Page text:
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Author Topic: Amplifier current draw (real world vs paper/lab)  (Read 4224 times)

Steve Litscher

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Amplifier current draw (real world vs paper/lab)
« on: August 08, 2016, 12:42:17 pm »

My little PA rig is growing by the week, and I'm starting to pay serious attention to power when at gigs.

I recently ran an outdoor stage for a smallish festival (about 1200-1500 people). The organizer told me there were at least three 20-amp, 120V circuits available.

Imagine my shock (no pun intended) when we arrived and found a total of two circuits, both of which were at least 150-feet from the stage (each in opposite directions, thus requiring 300+ feet of cord), and... one of the outlets didn't work at all. Turns out the outdoor outlet cover was leaking and had corroded the socket assembly on the building. They got an electrician to fix it within an hour or so.

We ended-up running the entire stage (FOH, monitors, and stage power) on 2, 20-amp circuits, both of which supplied power to the stage area via a total of 300-feet of 10-gauge and 12-gauge extension cord (all cords were rated for 1875-watts).

I couldn't believe it, because on circuit #1, we were running four PLX3602s for the FOH, all bridged, and all just barely touching clipping at points.

Circuit #2 powered the four wedge monitors via 2 stereo GX7s. I also had two QSC KW12s for powered monitors on that circuit.

The biggest act we had on stage brought a total of 7 guitar/bass amplifiers (3 guitarists, 1 bassist), all of which ran off the monitor circuit.

How was this possible??? I'm literally baffled, and slightly impressed.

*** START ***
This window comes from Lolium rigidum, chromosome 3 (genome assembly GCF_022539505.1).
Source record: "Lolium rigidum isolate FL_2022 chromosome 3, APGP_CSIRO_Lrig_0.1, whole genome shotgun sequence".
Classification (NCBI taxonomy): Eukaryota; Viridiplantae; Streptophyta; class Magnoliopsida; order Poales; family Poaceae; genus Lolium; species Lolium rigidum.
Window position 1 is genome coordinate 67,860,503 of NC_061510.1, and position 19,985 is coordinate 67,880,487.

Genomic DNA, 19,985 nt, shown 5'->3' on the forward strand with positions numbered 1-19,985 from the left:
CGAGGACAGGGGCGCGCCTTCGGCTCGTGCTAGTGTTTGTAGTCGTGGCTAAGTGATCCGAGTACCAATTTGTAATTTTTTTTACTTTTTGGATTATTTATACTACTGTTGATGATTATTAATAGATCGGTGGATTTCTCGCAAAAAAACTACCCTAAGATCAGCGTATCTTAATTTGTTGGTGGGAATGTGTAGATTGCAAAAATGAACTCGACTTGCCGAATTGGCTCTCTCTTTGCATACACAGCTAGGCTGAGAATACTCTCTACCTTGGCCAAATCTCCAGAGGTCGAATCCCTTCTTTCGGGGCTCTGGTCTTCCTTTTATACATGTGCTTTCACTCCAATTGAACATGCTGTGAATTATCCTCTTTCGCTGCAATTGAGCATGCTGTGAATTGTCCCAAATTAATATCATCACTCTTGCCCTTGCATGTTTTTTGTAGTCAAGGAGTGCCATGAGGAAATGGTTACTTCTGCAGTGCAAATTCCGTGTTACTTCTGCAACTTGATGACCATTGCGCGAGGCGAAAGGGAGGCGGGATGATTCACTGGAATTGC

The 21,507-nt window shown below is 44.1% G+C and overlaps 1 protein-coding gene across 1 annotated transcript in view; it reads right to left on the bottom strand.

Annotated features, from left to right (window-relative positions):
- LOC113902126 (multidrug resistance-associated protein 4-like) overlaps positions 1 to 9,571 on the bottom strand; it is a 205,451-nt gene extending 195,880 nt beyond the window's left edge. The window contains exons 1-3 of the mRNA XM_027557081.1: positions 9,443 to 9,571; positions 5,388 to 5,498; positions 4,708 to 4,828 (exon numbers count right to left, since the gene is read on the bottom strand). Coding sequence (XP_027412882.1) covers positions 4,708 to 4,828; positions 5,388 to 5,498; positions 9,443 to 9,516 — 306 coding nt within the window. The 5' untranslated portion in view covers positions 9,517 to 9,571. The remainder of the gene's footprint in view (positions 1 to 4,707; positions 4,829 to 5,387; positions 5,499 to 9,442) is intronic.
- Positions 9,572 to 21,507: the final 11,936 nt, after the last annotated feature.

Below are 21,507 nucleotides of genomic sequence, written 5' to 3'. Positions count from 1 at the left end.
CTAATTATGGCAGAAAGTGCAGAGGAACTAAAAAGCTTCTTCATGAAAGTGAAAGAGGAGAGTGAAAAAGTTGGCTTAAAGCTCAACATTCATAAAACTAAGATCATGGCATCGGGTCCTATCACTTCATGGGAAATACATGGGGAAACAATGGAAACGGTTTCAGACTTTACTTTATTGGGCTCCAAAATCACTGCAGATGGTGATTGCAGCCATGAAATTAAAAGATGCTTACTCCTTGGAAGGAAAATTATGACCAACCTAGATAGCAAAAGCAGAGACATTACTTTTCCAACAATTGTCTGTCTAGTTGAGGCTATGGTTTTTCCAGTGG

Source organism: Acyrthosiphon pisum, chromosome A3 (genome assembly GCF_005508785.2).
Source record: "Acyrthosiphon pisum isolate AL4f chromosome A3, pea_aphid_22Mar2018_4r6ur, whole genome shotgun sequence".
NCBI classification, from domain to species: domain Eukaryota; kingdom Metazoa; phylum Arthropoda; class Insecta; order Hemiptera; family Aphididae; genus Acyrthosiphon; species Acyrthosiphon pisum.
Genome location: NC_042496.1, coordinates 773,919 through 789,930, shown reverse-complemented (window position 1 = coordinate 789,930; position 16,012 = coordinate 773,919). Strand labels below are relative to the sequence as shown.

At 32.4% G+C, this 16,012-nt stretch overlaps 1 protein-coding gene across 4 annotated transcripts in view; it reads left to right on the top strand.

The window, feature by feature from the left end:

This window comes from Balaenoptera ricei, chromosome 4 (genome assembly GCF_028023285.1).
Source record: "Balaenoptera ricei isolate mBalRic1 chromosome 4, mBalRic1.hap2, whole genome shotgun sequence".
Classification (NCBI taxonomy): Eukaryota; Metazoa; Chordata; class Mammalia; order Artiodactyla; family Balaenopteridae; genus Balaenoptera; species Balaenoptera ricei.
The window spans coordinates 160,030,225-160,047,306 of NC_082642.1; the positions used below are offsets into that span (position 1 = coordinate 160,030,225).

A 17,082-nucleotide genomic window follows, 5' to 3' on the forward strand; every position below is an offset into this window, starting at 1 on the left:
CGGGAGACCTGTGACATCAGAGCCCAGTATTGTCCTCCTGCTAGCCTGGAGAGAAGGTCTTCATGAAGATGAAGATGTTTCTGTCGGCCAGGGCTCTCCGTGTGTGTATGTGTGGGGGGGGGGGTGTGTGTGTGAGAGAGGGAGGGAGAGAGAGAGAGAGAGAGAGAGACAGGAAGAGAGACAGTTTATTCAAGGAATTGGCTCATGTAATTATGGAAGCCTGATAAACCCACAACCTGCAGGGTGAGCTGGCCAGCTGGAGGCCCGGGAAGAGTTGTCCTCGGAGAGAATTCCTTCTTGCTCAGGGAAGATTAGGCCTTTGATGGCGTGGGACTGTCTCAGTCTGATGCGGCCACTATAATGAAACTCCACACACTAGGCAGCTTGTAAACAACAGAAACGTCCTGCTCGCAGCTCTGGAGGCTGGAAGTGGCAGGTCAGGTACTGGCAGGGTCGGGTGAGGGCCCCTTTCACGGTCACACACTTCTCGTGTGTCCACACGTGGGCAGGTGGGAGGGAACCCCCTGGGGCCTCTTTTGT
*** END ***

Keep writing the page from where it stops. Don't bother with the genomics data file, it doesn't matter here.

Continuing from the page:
QSC's specs show the PLX3602 pulls 11.xx amps at 1/8 power, and the GX7 is close to that as well. I know I was probably on the hairy edge of tripping the circuit, but wow. I don't ever want to have that scenario again, but it's nice to know there's some "give" in the power figures.

What's been your experience?

Tim McCulloch

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Re: Amplifier current draw (real world vs paper/lab)
« Reply #1 on: August 08, 2016, 12:58:29 pm »

My little PA rig is growing by the week, and I'm starting to pay serious attention to power when at gigs.

I recently ran an outdoor stage for a smallish festival (about 1200-1500 people). The organizer told me there were at least three 20-amp, 120V circuits available.

Imagine my shock (no pun intended) when we arrived and found a total of two circuits, both of which were at least 150-feet from the stage (each in opposite directions, thus requiring 300+ feet of cord), and... one of the outlets didn't work at all. Turns out the outdoor outlet cover was leaking and had corroded the socket assembly on the building. They got an electrician to fix it within an hour or so.

We ended-up running the entire stage (FOH, monitors, and stage power) on 2, 20-amp circuits, both of which supplied power to the stage area via a total of 300-feet of 10-gauge and 12-gauge extension cord (all cords were rated for 1875-watts).

I couldn't believe it, because on circuit #1, we were running four PLX3602s for the FOH, all bridged, and all just barely touching clipping at points.

Circuit #2 powered the four wedge monitors via 2 stereo GX7s. I also had two QSC KW12s for powered monitors on that circuit.

The biggest act we had on stage brought a total of 7 guitar/bass amplifiers (3 guitarists, 1 bassist), all of which ran off the monitor circuit.

How was this possible??? I'm literally baffled, and slightly impressed.

QSC's specs show the PLX3602 pulls 11.xx amps at 1/8 power, and the GX7 is close to that as well. I know I was probably on the hairy edge of tripping the circuit, but wow. I don't ever want to have that scenario again, but it's nice to know there's some "give" in the power figures.

What's been your experience?

My experience?  "It Depends."

Aside from the things we can easily see, like the gauge of the extension cord conductors there are factors like the corrosion you encountered; the age, design and trip history of breakers supplying your electricity; the length and quality of conductors supplying the outlet your cords are plugged into.

Any of these variables can be the "gotcha" even if you're not fully loading the AC circuits.